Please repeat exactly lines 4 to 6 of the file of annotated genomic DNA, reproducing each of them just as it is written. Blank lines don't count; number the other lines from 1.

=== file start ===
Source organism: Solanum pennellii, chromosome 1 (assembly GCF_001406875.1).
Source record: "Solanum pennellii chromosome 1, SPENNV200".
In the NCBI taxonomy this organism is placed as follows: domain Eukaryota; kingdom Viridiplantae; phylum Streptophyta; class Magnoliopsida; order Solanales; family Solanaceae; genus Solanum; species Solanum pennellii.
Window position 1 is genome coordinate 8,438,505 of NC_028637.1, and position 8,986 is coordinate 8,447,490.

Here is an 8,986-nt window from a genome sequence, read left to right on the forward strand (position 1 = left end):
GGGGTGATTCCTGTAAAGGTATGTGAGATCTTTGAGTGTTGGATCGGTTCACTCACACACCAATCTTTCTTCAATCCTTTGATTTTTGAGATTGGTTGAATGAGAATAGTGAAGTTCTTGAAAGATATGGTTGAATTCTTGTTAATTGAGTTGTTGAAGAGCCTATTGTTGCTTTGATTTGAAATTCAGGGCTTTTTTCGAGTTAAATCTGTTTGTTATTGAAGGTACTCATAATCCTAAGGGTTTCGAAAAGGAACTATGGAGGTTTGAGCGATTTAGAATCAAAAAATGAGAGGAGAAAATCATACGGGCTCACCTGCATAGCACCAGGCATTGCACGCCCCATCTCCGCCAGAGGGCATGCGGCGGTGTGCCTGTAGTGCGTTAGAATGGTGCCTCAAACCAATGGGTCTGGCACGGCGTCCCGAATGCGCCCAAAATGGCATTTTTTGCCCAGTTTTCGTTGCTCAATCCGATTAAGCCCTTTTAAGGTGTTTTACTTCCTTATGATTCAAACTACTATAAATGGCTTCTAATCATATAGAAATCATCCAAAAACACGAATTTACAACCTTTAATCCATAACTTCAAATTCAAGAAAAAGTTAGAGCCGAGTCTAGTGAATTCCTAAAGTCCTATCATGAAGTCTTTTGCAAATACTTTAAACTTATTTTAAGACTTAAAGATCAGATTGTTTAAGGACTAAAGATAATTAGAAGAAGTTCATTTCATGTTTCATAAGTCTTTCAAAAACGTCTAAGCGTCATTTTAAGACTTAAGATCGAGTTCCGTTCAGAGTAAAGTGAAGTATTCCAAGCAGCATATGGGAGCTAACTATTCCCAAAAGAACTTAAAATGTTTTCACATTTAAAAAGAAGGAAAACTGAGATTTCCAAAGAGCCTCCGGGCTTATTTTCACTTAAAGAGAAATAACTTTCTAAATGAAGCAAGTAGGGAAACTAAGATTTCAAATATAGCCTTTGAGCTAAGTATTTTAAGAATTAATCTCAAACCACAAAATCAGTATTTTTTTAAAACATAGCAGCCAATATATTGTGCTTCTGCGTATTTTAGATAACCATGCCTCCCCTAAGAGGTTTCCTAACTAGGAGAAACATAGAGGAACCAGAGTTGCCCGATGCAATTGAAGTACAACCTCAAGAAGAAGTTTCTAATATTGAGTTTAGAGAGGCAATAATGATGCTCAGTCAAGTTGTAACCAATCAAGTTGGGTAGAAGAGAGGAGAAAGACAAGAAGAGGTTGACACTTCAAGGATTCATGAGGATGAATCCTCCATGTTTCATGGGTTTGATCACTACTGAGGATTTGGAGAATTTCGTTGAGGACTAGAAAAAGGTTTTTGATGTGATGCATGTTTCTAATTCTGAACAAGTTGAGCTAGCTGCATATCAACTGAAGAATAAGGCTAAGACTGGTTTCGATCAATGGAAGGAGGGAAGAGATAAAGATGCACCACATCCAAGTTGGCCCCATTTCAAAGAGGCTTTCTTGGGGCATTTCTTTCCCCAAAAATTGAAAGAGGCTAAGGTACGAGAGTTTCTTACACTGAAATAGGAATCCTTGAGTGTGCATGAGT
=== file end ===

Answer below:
Window position 1 is genome coordinate 8,438,505 of NC_028637.1, and position 8,986 is coordinate 8,447,490.

Here is an 8,986-nt window from a genome sequence, read left to right on the forward strand (position 1 = left end):
GGGGTGATTCCTGTAAAGGTATGTGAGATCTTTGAGTGTTGGATCGGTTCACTCACACACCAATCTTTCTTCAATCCTTTGATTTTTGAGATTGGTTGAATGAGAATAGTGAAGTTCTTGAAAGATATGGTTGAATTCTTGTTAATTGAGTTGTTGAAGAGCCTATTGTTGCTTTGATTTGAAATTCAGGGCTTTTTTCGAGTTAAATCTGTTTGTTATTGAAGGTACTCATAATCCTAAGGGTTTCGAAAAGGAACTATGGAGGTTTGAGCGATTTAGAATCAAAAAATGAGAGGAGAAAATCATACGGGCTCACCTGCATAGCACCAGGCATTGCACGCCCCATCTCCGCCAGAGGGCATGCGGCGGTGTGCCTGTAGTGCGTTAGAATGGTGCCTCAAACCAATGGGTCTGGCACGGCGTCCCGAATGCGCCCAAAATGGCATTTTTTGCCCAGTTTTCGTTGCTCAATCCGATTAAGCCCTTTTAAGGTGTTTTACTTCCTTATGATTCAAACTACTATAAATGGCTTCTAATCATATAGAAATCATCCAAAAACACGAATTTACAACCTTTAATCCATAACTTCAAATTCAAGAAAAAGTTAGAGCCGAGTCTAGTGAATTCCTAAAGTCCTATCATGAAGTCTTTTGCAAATACTTTAAACTTATTTTAAGACTTAAAGATCAGATTGTTTAAGGACTAAAGATAATTAGAAGAAGTTCATTTCATGTTTCATAAGTCTTTCAAAAACGTCTAAGCGTCATTTTAAGACTTAAGATCGAGTTCCGTTCAGAGTAAAGTGAAGTATTCCAAGCAGCATATGGGAGCTAACTATTCCCAAAAGAACTTAAAATGTTTTCACATTTAAAAAGAAGGAAAACTGAGATTTCCAAAGAGCCTCCGGGCTTATTTTCACTTAAAGAGAAATAACTTTCTAAATGAAGCAAGTAGGGAAACTAAGATTTCAAATATAGCCTTTGAGCTAAGTATTTTAAGAATTAATCTCAAACCACAAAATCAGTATTTTTTTAAAACATAGCAGCCAATATATTGTGCTTCTGCGTATTTTAGATAACCATGCCTCCCCTAAGAGGTTTCCTAACTAGGAGAAACATAGAGGAACCAGAGTTGCCCGATGCAATTGAAGTACAACCTCAAGAAGAAGTTTCTAATATTGAGTTTAGAGAGGCAATAATGATGCTCAGTCAAGTTGTAACCAATCAAGTTGGGTAGAAGAGAGGAGAAAGACAAGAAGAGGTTGACACTTCAAGGATTCATGAGGATGAATCCTCCATGTTTCATGGGTTTGATCACTACTGAGGATTTGGAGAATTTCGTTGAGGACTAGAAAAAGGTTTTTGATGTGATGCATGTTTCTAATTCTGAACAAGTTGAGCTAGCTGCATATCAACTGAAGAATAAGGCTAAGACTGGTTTCGATCAATGGAAGGAGGGAAGAGATAAAGATGCACCACATCCAAGTTGGCCCCATTTCAAAGAGGCTTTCTTGGGGCATTTCTTTCCCCAAAAATTGAAAGAGGCTAAGGTACGAGAGTTTCTTACACTGAAATAGGAATCCTTGAGTGTGCATGAGT